An overview of my research interests
Antarctic Plants and Global Change
An Overview of my Antarctic Research Projects
Since plant growth in Antarctica is very slow, we use a range of molecular and physiological techniques to predict how terrestrial biodiversity in Antarctica will change as a result of climate change.
Our work is providing important insights into the biology of these plants that survive and grow in conditions equivalent to a freezer. Our research provides evidence that the Antarctic endemic moss Grimmia antarctici is likely to be more susceptible to climate change than two co-occurring cosmopolitan species Ceratodon purpureus and Bryum pseudotriquetrum (Robinson et al 2005 PDF 681k, Wasley et al 2006a, b).
This page is an overview of the sceince projects that I was involved with on our January 2015 trip to King George Island with INACH, the Chilean Antarctic Program. I was working with two Chilean scientists on this trip -
Angelica Casanova-Katny and Gustavo Zuniga.
Angelica is from Centro de Biotecnología, Universidad de Concepción.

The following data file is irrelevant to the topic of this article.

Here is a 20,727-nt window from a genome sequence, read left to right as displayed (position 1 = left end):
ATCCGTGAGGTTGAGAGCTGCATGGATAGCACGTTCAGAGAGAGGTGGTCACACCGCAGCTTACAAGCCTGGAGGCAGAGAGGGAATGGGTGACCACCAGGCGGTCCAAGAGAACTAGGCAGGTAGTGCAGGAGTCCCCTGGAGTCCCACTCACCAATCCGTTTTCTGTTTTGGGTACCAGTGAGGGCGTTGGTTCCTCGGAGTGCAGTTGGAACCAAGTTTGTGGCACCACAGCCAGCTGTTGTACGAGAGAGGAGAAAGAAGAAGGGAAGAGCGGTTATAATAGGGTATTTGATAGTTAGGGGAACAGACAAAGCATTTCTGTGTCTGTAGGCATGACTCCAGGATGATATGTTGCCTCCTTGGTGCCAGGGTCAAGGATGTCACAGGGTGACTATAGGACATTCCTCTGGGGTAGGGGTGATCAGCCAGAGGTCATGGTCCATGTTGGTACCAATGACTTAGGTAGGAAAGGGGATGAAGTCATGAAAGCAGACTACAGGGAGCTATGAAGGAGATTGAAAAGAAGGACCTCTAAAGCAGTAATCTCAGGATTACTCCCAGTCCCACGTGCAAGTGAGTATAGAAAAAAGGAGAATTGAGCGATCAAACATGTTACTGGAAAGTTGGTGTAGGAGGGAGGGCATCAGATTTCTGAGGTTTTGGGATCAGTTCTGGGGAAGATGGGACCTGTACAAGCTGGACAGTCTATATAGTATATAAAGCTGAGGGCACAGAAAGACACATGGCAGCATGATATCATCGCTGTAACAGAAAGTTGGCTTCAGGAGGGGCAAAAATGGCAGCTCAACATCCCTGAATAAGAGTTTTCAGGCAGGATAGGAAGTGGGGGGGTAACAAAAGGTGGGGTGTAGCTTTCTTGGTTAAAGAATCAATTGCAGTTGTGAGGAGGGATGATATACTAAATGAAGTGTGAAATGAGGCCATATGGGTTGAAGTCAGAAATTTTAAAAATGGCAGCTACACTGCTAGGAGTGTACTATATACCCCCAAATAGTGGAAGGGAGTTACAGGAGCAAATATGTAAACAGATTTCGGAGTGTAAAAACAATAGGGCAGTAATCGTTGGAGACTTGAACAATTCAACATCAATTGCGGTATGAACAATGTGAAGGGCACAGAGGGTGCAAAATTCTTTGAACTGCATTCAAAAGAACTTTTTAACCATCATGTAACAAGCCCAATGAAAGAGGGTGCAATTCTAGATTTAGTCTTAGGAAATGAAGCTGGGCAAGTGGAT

Gustavo is from the University of Santiago, Chile and his projects for this trip were....
Here is my introduction to the work from the field site at Collins Glacier on Maxwell Bay.
We also worked with a team of scientists from Portland State University including Dr Todd Rosentiel and Dr Sarah Eppley. Here is Todd talking about one part of his research.
In January of 2015 I went down to Chile's Escudero Base on King George Island with the Chilean Antarctic Program - INASCH. I was working with Angélica Casanova Katny of the Universidad de Concepción and Professor Gustavo Zuniger from Santiago University. My partner Andrew Netherwood accompanied us as the expedition photographer on this trip and most of the photos you see on this page are taken by him.
This page is mostly about King George Island and Escudero Base where we stayed. For the science projects that we were attempting to accomplish see this page.
L.I.F.T Laser Induced Fluorescence transients
Plant Stress Ecophysiology
Using chlorophyll fluorescence to investigate plant stress
Physiological techniques can help to answer many questions in ecology, conservation biology and agriculture. These research areas involve collaboration with colleagues at Wollongong (weed ecophysiology - Kris French, Mangroves and salt marshes - Todd Minchinton) and around Australia (Phylloxera DPI Victoria and CSIRO Land and Water).